[Source: Patrick McNamara, Explorer News] — A public meeting was held for the Steam Pump Ranch master planning process last Thursday. Architect Corky Poster of Poster Frost Associates, the firm contracted to create a master plan for the historic property, gave a presentation on a possible final design scenario. Working with the Steam Pump Ranch Task Force, a group of citizen volunteers, the firm has distilled the final scenario from three preliminary plans. One scenario, which the task force called “Eras of Oro Valley History,” included proto-history and Native American displays, Arizona territorial representations, statehood and town incorporation exhibits.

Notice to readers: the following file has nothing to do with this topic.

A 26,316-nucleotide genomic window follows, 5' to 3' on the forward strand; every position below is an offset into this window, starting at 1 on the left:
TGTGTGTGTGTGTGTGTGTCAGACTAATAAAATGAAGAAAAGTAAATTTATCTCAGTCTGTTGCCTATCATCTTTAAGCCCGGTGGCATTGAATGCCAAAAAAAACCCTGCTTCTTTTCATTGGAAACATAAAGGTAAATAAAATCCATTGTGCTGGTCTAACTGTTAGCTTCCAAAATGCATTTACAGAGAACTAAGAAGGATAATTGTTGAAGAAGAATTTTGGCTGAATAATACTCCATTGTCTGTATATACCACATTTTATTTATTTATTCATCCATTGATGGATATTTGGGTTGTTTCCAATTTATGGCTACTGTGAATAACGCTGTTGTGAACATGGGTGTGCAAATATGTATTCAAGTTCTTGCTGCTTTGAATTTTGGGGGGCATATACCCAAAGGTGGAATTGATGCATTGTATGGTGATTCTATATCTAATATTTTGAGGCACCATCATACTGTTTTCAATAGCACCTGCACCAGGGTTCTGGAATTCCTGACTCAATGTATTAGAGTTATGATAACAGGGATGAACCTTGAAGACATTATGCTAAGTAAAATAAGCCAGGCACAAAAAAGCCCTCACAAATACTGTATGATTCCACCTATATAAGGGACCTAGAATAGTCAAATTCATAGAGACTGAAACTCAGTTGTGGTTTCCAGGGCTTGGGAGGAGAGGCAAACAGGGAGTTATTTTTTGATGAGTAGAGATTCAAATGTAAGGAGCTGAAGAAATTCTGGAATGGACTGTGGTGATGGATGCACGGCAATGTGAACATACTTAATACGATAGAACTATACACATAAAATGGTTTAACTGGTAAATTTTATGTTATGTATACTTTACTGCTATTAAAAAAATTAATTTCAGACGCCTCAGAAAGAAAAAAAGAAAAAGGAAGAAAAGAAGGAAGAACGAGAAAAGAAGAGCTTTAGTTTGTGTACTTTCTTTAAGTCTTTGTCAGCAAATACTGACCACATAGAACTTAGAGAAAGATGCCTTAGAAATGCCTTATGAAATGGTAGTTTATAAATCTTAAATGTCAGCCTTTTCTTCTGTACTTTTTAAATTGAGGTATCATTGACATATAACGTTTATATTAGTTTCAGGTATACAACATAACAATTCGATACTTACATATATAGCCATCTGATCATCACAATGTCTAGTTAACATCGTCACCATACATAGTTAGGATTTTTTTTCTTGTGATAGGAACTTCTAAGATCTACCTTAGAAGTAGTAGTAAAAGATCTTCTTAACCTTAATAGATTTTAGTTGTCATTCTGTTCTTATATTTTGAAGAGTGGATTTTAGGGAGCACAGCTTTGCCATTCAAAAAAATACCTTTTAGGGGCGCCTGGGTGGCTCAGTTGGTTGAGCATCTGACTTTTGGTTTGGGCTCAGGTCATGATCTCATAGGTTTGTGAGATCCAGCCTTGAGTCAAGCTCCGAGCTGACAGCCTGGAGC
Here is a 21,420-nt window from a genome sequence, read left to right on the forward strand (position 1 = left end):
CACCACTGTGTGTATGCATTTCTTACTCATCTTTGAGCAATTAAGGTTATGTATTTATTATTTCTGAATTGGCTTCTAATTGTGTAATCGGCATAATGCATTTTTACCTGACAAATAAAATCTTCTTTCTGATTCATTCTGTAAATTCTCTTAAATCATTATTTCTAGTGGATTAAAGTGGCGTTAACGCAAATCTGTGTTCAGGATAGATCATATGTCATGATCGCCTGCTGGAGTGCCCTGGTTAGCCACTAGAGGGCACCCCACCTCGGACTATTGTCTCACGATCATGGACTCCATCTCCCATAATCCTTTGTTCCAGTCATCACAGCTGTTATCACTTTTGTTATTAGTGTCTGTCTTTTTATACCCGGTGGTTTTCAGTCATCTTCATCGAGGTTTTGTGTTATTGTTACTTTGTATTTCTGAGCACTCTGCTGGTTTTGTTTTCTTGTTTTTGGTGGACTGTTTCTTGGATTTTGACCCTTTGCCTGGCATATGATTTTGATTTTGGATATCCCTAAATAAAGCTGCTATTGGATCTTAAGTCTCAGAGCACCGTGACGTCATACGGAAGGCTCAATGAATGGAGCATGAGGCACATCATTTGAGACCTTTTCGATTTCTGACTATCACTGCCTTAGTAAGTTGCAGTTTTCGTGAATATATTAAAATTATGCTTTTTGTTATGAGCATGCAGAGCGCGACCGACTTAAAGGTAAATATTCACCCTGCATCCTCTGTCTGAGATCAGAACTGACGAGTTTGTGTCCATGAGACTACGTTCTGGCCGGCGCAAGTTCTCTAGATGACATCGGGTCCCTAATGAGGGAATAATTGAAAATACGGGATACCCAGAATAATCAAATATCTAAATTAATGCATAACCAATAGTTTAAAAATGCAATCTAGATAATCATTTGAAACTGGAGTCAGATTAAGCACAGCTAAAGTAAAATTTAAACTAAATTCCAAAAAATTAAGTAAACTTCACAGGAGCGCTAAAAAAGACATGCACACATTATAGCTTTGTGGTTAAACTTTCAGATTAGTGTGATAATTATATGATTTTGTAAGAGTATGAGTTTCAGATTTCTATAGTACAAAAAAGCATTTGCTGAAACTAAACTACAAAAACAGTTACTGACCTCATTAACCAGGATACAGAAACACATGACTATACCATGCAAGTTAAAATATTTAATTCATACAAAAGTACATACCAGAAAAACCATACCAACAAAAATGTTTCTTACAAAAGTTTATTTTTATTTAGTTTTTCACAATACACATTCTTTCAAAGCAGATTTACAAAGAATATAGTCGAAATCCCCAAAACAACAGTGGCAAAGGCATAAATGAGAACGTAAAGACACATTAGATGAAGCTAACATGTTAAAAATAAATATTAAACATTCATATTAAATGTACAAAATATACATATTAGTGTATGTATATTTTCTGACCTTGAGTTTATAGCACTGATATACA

Another option, termed “A Day in the Life,” consisted of ranch recreations circa 1944. The year was chosen because researchers believe buildings from most prior eras of the property were in place then. A third choice included major elements from two dominant periods in the history of Steam Pump Ranch: the founding of the property in the 19th Century, and the post-1933 era when the Procter family bought the ranch. All of the scenarios included variations on a visitor center that would inform guests of the property’s history. The ultimate goal is to have the property registered with the U.S. Department of Interior’s National Register of Historic Places. German immigrant George Pusch settled the site in the 1870s. It acted as a stopover for ranchers driving their cattle to rail stations on Tucson’s west side on their way to markets in the east. The property got its iconic name from Pusch’s use of a steam-powered pump used to bring up ground water at the ranch.

[Note: To read the full article, click here. Photo source: Arizona Daily Star. Pictured is the adobe building which used to enclose the steam-operated water pump that gave the ranch its name.]